The European Commission stands accused of greenwashing after a New Year’s Eve announcement that it will designate nuclear and natural gas plants as “green” facilities to help them attract financing as climate change solutions, despite tough conditions on their operations and environmental impacts.
“The draft text, which has been under discussion for months and is still provisional, was sent to member states on 31 December, shortly before midnight,” Agence France-Presse reports. “It sets out the criteria for classifying investments in nuclear or gas-fired power plants for electricity generation as ‘sustainable’, with the aim of directing ‘green finance’ towards activities that contribute to reducing greenhouse gases.”
The classification in the continent’s new green taxonomy “allows for a reduction in financing costs, which is crucial for the projects concerned and for the states willing to support them,” the news agency adds.
News reports indicate that France, which produces more than 70% of its electricity from nuclear, and countries like Poland and the Czech Republic, which see it as a replacement for high-carbon coal-burning, successfully countered Germany’s opposition to including nuclear in the taxonomy. Germany had pushed to include gas, although Clean Energy Wire says the country’s new governing coalition is divided on the idea of declaring fossil gas sustainable.
Despite its quiet release in the midst of the December holiday, “the final decision had been long in the making and is essential to securing investments in these energies,” the Brussels Times writes. “For the Commission, nuclear and natural gas are key transition energies that will allow member states to move away from even more polluting energy sources (such as coal power stations) whilst ensuring that Europe’s energy needs are met.”
That latter point “is especially pertinent in light of renewable energy sources that either have not been developed enough to cover a country’s energy needs, or operate below capacity (for instance, in times of low wind) and therefore need to be supplemented by alternative energy sources.”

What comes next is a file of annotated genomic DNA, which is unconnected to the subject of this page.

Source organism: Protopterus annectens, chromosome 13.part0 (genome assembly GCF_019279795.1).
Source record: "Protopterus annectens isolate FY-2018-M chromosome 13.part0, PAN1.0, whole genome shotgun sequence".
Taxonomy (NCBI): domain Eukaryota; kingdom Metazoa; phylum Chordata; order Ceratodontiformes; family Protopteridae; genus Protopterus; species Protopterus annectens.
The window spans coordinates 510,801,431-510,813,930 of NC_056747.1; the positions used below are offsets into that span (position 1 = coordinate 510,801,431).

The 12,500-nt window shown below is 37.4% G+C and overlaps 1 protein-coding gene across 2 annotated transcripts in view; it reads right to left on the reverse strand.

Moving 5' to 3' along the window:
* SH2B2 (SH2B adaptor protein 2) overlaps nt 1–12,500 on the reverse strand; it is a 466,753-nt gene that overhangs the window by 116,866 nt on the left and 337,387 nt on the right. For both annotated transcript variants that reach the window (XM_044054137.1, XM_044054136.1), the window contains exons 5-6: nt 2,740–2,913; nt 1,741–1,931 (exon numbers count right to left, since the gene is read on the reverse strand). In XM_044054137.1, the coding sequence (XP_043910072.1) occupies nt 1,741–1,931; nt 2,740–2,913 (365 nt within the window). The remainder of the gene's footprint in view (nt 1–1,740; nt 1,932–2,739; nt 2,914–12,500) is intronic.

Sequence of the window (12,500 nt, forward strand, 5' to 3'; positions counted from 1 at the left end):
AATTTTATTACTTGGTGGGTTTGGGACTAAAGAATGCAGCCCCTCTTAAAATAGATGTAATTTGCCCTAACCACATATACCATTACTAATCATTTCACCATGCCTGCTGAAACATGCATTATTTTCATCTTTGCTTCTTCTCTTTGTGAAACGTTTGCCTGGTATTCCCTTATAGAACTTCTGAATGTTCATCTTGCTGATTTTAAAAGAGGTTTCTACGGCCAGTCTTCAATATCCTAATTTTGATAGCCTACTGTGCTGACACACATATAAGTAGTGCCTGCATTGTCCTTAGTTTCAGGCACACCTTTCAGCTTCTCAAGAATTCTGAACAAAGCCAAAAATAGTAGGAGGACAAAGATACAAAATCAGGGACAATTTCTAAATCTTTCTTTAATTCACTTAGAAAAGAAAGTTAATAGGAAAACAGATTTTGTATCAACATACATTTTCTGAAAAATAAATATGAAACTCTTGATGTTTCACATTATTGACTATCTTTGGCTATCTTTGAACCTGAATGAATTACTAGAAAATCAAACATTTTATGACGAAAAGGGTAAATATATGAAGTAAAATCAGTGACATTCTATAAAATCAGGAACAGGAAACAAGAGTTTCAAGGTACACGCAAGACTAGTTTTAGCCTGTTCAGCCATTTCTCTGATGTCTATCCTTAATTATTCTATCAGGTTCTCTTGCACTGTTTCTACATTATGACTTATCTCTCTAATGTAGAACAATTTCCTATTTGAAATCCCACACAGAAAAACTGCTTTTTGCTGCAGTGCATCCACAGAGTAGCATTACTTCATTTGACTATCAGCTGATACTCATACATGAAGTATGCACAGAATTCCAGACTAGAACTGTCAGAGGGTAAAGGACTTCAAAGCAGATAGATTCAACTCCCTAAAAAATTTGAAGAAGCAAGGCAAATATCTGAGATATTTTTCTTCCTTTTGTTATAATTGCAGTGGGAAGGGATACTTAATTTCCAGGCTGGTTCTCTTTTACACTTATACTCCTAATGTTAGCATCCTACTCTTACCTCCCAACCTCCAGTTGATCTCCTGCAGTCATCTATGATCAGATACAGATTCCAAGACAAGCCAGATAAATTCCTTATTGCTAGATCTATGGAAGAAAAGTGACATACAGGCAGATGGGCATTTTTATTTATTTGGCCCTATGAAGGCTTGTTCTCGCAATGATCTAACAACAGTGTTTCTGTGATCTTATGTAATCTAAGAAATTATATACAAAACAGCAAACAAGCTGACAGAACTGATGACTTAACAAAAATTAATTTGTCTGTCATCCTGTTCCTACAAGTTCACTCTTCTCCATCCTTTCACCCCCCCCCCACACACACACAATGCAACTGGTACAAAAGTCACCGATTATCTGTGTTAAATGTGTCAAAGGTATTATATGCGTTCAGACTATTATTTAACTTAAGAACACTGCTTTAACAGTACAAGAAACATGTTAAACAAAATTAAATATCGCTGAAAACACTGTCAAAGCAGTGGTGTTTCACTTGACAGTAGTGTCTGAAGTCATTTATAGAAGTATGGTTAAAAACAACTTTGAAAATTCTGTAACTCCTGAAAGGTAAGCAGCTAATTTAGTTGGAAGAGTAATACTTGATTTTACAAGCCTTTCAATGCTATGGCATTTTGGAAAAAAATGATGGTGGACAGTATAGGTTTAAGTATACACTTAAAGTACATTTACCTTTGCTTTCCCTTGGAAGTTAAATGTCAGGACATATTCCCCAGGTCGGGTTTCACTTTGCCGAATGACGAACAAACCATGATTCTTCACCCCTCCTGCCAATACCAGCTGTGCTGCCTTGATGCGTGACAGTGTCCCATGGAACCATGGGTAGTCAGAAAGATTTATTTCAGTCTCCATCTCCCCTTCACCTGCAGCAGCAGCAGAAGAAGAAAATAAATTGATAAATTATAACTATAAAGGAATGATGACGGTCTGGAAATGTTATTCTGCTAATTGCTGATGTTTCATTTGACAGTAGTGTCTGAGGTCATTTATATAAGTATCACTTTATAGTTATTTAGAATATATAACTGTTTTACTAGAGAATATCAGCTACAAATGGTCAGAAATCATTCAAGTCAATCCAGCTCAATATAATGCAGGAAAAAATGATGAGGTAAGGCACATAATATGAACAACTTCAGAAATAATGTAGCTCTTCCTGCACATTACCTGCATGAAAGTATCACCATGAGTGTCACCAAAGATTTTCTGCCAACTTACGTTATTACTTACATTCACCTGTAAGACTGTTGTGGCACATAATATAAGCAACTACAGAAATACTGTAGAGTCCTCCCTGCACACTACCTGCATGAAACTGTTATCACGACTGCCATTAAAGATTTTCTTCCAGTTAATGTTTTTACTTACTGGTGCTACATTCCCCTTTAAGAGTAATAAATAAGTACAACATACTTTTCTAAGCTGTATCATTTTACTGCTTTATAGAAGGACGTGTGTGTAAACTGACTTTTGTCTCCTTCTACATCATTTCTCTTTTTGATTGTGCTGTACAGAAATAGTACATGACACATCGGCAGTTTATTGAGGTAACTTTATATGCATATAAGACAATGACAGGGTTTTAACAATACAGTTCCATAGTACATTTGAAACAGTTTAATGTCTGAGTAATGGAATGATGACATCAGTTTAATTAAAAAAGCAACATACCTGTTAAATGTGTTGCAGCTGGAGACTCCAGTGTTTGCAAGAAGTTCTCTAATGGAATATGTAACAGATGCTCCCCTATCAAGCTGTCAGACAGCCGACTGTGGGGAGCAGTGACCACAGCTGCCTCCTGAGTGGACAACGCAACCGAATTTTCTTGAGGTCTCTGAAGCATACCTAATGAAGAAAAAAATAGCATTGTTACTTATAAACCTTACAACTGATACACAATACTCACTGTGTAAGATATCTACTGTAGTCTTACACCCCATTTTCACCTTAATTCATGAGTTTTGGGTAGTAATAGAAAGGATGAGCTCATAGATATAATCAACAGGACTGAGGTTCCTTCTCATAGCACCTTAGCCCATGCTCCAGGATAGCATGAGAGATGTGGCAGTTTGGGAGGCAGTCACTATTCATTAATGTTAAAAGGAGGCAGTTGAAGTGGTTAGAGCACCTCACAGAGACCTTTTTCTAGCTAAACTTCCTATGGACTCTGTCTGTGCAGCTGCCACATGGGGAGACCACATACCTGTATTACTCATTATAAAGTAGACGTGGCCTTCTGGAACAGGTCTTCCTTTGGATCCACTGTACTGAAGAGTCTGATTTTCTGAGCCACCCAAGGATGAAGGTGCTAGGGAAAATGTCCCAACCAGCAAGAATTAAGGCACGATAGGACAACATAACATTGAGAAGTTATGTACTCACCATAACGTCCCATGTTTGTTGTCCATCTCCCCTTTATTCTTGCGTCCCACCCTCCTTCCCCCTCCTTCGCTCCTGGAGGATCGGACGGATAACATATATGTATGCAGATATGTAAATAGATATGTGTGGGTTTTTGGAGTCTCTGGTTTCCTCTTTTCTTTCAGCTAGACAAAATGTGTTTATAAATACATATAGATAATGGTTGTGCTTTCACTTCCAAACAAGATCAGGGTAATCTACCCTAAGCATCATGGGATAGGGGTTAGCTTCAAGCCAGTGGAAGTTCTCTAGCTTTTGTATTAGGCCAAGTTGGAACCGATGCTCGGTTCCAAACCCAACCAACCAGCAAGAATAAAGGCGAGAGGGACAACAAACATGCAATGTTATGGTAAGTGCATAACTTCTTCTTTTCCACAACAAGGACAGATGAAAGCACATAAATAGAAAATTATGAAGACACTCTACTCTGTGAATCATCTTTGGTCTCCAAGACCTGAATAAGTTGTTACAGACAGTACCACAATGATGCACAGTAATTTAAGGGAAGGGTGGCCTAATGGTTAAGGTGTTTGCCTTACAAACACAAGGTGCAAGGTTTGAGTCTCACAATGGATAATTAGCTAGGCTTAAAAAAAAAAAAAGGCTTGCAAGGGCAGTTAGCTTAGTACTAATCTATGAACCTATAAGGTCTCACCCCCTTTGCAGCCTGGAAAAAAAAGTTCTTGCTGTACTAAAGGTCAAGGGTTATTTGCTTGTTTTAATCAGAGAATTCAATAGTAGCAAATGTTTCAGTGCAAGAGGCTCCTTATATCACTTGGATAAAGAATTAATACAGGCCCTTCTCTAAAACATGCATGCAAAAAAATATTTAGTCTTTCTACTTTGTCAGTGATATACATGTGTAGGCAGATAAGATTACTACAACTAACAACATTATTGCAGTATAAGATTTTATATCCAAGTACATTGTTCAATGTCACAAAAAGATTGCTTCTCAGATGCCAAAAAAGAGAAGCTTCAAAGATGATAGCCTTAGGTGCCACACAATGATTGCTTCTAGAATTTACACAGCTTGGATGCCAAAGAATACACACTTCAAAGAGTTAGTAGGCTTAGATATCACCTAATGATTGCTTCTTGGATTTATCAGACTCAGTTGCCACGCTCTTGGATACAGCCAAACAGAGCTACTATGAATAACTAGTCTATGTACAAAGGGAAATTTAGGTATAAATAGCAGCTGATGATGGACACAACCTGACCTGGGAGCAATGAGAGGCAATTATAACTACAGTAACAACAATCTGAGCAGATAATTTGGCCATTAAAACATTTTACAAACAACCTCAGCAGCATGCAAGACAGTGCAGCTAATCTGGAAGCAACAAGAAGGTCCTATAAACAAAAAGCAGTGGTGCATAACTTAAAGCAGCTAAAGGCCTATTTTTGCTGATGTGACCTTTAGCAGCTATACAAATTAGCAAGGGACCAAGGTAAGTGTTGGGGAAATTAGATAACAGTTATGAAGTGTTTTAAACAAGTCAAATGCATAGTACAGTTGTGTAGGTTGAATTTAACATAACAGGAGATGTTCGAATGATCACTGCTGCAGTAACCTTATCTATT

But countries like Austria and Luxembourg opposed the decision, with Austria threatening court action, the Times says. The World Wide Fund for Nature (WWF) criticized the EC’s failure to consult the public on the decision, while Greenpeace wrote it off as “greenwashing”.
The German Renewable Energy Federation (BEE) said neither natural gas nor nuclear could come close to meeting sustainability criteria, Clean Energy Wire adds. President Simone Peter declared that “natural gas must only be used to a limited extent so as not to burn taxpayers’ money as a ‘stranded investment’ in infrastructure and power plants in the foreseeable future.”
Climate think tank E3G agreed that public consultation was needed to “keep the integrity and relevance of the taxonomy,” with sustainable finance advisor Johannes Schroeten urging a strong diplomatic push from member states “advocating for a truly green taxonomy.”
Clean Energy Wire has details on how the decision took shape and what’s next.
The draft includes tough criteria for gas or nuclear plants aiming to qualify for green financing. It defines gas plants as a “transitional energy source” and restricts access to plants that emit less than 100 grams of carbon dioxide per kilowatt-hour of electricity, “a threshold that experts say is unattainable with current technologies,” AFP writes. Plants that receive construction permits before the end of 2030 will be allowed a threshold of 270 grams per kilowatt-hour “on condition that they replace existing infrastructures that are much more polluting and meet a series of criteria.”
Proposed nuclear plants must receive building permits by 2045 for new construction, or 2040 to extend the operating life of existing plants.
But Felicia Jackson of the Center for Sustainable Finance, University of London points to high stakes and a missed opportunity in a taxonomy that will determine which activities are excluded from climate finance dollars, funding under the European Green Deal, and possibly from private funds that emphasize Environmental, Social and Governance (ESG) criteria. “Labels have a purpose as they provide an easy way to gauge suitability for different types of investment—so muddying the waters of what that means is counterproductive,” she writes.
“A sustainable taxonomy should not only give investors confidence that their investment fits sustainability criteria under the [EU’s] Sustainable Finance Disclosure Regulation (SFDR), but also provide a shared market shorthand enabling the rapid scale-up and deployment of green finance. By providing a tool driving the realignment of capital, the taxonomy could be an enabler of the US$3 to $5 trillion that has been estimated as necessary to meeting global climate goals,” she adds.
But “despite input from experts and NGOs, the inclusion of gas and nuclear power just proposed by the Commission suggests that, once again, politics is trumping science.”